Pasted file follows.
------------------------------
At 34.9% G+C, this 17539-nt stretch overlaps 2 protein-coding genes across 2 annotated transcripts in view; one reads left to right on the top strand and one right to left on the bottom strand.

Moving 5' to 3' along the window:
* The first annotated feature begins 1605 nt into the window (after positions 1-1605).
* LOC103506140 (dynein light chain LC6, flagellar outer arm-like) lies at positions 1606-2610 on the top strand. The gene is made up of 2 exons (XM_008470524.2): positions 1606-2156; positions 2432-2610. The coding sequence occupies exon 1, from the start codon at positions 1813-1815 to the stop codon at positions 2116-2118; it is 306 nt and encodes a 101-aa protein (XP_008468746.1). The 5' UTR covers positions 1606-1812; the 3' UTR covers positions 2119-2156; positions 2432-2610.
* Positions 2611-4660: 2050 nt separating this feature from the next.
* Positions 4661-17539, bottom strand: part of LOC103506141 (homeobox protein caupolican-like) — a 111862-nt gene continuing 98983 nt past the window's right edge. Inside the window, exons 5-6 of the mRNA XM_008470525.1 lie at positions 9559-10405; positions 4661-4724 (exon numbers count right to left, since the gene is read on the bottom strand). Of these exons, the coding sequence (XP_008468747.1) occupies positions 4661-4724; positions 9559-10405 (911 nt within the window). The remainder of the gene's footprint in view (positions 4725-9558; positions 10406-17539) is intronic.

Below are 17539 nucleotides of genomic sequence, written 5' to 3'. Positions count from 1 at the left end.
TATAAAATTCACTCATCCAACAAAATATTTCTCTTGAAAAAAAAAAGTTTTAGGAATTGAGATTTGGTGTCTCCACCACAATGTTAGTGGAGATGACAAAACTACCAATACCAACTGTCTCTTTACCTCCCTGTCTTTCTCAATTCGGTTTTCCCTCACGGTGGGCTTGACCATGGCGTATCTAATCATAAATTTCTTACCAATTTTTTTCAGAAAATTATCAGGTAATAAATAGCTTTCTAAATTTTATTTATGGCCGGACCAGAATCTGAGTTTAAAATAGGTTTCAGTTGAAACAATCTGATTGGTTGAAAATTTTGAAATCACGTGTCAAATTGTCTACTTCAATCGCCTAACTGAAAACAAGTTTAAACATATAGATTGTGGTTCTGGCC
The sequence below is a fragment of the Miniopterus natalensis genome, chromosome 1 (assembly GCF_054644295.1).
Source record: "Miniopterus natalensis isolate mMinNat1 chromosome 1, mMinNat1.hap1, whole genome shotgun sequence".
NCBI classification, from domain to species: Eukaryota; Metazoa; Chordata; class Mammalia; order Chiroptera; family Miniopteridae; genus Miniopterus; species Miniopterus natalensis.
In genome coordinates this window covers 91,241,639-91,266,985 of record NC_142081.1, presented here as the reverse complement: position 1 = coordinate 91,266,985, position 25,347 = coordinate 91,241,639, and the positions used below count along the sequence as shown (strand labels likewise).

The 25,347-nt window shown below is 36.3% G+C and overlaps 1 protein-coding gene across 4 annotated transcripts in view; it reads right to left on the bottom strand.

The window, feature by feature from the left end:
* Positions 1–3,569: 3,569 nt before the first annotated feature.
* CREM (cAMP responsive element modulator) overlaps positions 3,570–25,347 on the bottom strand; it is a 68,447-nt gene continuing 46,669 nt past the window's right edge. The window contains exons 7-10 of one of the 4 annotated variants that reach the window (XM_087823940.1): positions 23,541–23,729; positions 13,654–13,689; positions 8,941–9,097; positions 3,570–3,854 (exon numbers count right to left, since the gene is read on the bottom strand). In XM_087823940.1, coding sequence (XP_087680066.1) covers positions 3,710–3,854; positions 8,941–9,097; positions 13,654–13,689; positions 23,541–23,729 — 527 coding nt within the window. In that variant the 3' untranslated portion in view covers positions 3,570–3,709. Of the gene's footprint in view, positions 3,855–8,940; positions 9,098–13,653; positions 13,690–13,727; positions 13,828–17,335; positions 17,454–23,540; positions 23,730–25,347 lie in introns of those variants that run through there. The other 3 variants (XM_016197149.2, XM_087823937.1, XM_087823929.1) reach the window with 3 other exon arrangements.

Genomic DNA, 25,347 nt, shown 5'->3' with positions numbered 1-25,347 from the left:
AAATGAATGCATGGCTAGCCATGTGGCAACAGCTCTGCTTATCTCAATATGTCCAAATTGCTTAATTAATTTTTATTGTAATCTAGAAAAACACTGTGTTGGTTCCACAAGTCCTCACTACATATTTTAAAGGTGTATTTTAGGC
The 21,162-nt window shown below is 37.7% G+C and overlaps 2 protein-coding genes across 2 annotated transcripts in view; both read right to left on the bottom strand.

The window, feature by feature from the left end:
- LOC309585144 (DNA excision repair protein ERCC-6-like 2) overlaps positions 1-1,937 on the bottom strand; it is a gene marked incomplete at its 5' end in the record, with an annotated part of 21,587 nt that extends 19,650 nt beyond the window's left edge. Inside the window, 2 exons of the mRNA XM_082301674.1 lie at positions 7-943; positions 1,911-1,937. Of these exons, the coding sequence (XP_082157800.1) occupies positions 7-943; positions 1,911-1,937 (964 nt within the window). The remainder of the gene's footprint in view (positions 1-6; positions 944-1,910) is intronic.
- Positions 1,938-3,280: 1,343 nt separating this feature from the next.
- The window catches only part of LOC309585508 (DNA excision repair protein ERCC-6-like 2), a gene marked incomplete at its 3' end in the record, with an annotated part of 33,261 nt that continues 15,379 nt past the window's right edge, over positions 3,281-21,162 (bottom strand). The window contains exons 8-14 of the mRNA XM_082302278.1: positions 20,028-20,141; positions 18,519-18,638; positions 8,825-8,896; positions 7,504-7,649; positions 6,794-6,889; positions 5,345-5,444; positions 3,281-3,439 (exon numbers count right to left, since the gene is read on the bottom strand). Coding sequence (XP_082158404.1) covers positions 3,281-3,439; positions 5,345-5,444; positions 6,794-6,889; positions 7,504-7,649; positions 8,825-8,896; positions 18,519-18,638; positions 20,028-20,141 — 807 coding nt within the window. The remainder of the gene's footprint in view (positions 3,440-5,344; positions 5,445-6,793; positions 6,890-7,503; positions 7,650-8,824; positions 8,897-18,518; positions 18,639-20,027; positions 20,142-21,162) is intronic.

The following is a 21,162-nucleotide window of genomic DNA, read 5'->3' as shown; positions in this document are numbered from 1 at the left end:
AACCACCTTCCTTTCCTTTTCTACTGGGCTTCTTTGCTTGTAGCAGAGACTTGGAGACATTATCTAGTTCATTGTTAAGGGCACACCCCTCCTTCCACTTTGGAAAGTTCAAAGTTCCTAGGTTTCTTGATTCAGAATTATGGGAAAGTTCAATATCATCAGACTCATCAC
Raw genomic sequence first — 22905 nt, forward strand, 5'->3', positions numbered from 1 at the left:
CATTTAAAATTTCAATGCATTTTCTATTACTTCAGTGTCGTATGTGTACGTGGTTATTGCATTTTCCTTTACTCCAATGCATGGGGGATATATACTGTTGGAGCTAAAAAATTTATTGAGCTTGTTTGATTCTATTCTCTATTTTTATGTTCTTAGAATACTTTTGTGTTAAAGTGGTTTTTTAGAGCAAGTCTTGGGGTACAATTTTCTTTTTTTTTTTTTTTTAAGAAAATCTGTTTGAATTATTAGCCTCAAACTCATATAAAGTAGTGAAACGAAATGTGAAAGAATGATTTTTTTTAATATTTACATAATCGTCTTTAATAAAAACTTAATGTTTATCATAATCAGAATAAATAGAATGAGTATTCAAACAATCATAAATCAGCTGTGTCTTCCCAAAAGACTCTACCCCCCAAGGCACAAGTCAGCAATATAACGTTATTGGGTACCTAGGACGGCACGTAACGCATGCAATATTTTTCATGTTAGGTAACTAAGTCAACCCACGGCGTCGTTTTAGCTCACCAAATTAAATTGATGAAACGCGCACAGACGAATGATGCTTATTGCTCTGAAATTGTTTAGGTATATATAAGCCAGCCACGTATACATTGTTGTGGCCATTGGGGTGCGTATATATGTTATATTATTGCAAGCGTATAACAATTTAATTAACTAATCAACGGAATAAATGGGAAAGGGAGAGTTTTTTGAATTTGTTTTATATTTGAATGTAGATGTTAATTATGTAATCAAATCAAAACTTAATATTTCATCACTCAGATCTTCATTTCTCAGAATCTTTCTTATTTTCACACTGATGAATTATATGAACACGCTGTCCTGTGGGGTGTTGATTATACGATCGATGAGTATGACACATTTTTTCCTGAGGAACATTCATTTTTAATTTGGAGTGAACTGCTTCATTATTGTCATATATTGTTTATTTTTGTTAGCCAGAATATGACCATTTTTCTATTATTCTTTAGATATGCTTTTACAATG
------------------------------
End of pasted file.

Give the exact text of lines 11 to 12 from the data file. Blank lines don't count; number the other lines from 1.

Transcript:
NCBI classification, from domain to species: Eukaryota; Metazoa; Chordata; class Mammalia; order Chiroptera; family Miniopteridae; genus Miniopterus; species Miniopterus natalensis.
In genome coordinates this window covers 91,241,639-91,266,985 of record NC_142081.1, presented here as the reverse complement: position 1 = coordinate 91,266,985, position 25,347 = coordinate 91,241,639, and the positions used below count along the sequence as shown (strand labels likewise).